Is Tophat The Only Mapper To Consider For Rna-Seq Data?
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9.7 years ago
Lisa ▴ 330

Hi. This is probably a ridiculous question, but I'm just getting confused the more I read up on it.

Basically, when mapping reads generated by RNA-seq against a genome, is there a specific mapping software you should use? I thought that it was ok to use any of them, like either Tophat, BWA or bowtie, but I was reading other articles and posts that say only Tophat should be used on RNA-seq data. So is this the case?

I should probably point out that my data is single end and strand specific RNA-seq of a yeast species.

I just want to know if I'm doing things right, as I was going to go with BWA as it's given me a slightly higher mapping percentage than Tophat.

Thanks, I really appreciate any pointers you can provide.

bwa tophat rna-seq • 31k views
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I agree with all the excellent answers below. But, I was just curious. Which species of yeast are your working with? Apparently only a small percentage (3-4%) of S. cerivisiae genes are spliced. That could explain why you were "getting away" with a non-splice-aware aligner like bwa. Probably still want to interrogate those spliced genes with an aligner like tophat though. :-)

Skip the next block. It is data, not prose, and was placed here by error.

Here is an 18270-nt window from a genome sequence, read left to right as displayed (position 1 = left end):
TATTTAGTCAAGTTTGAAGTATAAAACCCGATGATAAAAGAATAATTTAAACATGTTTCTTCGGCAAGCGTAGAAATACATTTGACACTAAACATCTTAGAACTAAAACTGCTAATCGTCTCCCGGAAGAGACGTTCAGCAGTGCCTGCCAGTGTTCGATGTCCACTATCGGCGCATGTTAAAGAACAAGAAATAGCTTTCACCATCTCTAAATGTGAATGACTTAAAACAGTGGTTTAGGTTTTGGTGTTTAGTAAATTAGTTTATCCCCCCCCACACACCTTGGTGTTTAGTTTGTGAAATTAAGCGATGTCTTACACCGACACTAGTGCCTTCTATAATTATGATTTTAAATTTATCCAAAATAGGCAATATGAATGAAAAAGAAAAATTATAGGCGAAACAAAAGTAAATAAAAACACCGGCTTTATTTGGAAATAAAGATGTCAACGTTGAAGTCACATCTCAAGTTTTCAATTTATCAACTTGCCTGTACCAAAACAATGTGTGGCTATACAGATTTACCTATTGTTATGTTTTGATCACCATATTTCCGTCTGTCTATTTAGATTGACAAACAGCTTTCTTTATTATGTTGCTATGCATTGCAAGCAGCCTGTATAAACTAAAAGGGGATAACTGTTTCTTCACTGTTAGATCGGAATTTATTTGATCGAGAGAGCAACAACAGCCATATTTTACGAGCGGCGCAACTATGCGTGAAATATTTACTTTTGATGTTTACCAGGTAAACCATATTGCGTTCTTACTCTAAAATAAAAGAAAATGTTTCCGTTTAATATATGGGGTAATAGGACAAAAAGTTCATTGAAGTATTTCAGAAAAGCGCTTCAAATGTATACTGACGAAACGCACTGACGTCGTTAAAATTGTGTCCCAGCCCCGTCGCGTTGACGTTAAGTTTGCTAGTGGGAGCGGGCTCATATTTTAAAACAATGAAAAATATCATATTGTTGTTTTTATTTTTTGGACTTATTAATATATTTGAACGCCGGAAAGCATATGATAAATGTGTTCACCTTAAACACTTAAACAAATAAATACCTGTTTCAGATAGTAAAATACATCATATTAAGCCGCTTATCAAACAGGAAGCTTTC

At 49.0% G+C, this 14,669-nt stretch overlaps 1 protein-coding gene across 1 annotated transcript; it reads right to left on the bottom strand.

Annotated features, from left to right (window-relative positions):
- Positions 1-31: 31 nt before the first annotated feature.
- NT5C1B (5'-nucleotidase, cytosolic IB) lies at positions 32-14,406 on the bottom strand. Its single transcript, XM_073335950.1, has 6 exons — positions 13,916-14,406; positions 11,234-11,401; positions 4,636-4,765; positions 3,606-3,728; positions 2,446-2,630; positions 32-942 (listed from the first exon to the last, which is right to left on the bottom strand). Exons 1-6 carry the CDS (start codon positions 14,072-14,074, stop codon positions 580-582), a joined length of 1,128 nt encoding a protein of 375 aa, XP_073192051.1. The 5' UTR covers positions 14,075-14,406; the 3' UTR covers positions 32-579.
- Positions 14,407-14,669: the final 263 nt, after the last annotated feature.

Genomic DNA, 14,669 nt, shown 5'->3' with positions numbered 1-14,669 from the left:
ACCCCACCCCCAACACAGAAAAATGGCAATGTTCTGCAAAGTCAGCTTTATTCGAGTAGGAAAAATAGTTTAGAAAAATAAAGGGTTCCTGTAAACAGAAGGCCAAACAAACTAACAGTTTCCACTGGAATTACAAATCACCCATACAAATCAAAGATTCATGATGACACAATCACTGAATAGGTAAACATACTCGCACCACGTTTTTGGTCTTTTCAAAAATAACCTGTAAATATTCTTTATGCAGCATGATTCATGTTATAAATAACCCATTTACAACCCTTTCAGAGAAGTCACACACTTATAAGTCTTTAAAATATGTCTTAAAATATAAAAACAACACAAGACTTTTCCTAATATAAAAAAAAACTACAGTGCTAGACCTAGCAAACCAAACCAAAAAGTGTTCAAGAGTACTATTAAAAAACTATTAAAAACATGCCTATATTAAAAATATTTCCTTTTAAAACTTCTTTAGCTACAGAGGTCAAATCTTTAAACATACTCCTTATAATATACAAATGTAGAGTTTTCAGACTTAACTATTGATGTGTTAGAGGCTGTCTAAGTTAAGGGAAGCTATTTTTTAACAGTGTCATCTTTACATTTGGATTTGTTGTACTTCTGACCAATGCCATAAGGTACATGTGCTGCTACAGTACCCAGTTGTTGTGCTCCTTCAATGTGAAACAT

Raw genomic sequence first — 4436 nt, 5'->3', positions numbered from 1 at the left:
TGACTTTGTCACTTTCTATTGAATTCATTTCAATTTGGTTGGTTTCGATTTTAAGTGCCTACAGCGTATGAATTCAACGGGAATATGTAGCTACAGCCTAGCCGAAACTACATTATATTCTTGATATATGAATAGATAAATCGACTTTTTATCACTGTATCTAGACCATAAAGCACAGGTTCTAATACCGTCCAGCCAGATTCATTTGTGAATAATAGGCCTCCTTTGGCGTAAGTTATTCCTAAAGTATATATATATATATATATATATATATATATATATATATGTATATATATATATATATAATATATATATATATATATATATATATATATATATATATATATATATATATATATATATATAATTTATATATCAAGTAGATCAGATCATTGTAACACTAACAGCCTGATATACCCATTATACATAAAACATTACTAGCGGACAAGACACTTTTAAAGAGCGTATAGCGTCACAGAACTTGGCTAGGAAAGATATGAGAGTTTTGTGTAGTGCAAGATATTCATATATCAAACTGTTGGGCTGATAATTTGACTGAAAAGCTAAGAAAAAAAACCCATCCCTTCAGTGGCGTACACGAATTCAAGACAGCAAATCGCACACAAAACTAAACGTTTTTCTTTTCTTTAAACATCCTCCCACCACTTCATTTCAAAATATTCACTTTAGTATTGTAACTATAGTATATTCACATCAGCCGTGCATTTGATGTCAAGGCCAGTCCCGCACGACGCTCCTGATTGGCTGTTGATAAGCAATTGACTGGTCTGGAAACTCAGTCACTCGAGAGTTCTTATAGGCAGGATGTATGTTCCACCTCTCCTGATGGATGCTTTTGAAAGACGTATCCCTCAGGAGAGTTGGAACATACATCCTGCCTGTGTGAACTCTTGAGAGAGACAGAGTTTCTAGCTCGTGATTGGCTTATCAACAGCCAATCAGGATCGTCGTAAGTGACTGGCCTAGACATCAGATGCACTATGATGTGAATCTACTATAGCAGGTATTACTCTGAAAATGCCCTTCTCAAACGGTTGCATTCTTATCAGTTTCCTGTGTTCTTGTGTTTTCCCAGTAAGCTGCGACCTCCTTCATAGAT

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I was working with Candida parapsilosis. I went with Tophat in the end cause I wanted to be aware of the possible exon/intron junctions.

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9.7 years ago
lh3 33k

First of all, bwa/bwa-sw is NOT aware of splicing. If you want to perform typical RNA-seq analysis, bwa/bwa-sw is not the right choice.

In addition to tophat, there are several other RNA-seq mappers that are supposed to have the same functionality as tophat. SOAP-splice, STAR and gsnap are among them and there are more. Some of them are claimed to be better than tophat, but I do not really know what is the best. Evaluating the performance of splice mapping on real data is very difficult.